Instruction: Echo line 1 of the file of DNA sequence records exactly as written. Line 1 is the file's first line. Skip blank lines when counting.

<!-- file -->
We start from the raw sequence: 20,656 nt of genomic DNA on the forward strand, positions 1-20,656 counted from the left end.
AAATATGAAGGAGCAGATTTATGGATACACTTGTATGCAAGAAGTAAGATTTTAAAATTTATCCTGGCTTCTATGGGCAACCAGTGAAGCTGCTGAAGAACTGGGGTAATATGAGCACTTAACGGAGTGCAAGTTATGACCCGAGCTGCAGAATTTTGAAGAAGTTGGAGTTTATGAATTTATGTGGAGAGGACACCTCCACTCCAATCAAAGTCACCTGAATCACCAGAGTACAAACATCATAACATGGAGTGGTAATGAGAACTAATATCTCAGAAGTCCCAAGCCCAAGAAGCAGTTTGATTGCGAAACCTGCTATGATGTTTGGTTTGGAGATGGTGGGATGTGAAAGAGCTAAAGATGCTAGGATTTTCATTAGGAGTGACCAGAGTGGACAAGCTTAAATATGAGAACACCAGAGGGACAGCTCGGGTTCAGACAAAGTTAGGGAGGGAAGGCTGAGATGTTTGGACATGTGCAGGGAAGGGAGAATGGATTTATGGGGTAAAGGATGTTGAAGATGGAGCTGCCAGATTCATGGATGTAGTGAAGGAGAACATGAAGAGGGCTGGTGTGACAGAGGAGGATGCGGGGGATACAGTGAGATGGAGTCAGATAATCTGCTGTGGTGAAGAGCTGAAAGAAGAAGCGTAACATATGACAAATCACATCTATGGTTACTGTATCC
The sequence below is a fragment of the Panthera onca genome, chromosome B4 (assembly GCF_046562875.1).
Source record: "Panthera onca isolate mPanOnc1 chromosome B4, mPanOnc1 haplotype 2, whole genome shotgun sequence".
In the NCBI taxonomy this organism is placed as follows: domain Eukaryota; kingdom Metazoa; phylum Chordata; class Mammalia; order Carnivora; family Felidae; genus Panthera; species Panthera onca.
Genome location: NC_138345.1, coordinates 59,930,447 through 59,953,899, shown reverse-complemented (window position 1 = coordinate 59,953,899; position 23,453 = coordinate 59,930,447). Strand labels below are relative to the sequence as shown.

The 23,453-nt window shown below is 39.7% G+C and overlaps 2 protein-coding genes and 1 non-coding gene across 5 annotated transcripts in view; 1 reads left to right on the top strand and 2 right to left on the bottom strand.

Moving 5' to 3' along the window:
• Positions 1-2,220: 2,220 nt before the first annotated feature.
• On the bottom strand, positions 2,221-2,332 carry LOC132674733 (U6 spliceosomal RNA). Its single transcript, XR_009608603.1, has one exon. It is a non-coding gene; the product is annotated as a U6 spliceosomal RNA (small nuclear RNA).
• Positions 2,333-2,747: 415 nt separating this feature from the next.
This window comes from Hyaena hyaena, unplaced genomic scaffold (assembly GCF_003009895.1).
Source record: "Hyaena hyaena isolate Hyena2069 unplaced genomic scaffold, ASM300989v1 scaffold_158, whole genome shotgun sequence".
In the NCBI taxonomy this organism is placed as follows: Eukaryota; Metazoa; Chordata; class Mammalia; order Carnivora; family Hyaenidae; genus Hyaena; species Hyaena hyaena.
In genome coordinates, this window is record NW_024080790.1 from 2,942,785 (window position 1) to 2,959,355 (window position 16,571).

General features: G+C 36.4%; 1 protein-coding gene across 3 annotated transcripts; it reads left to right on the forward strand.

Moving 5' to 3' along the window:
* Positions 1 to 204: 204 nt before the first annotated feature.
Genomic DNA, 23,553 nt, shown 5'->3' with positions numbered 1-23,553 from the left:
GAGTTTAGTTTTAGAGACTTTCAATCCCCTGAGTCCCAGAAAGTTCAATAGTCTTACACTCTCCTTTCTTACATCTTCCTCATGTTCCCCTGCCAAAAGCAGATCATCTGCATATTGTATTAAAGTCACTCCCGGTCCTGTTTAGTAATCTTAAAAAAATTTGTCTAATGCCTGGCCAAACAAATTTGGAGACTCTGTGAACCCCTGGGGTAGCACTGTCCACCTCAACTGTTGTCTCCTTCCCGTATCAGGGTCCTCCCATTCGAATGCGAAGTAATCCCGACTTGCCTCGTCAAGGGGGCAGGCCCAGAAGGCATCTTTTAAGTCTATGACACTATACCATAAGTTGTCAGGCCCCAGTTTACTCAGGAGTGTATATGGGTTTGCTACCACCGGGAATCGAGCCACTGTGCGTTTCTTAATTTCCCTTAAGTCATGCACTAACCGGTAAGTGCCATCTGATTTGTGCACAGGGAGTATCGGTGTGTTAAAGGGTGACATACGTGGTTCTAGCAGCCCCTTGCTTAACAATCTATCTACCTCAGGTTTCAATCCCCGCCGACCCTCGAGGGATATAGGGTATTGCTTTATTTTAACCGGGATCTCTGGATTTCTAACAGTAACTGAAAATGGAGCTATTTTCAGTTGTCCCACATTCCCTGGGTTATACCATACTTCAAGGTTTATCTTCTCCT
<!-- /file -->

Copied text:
We start from the raw sequence: 20,656 nt of genomic DNA on the forward strand, positions 1-20,656 counted from the left end.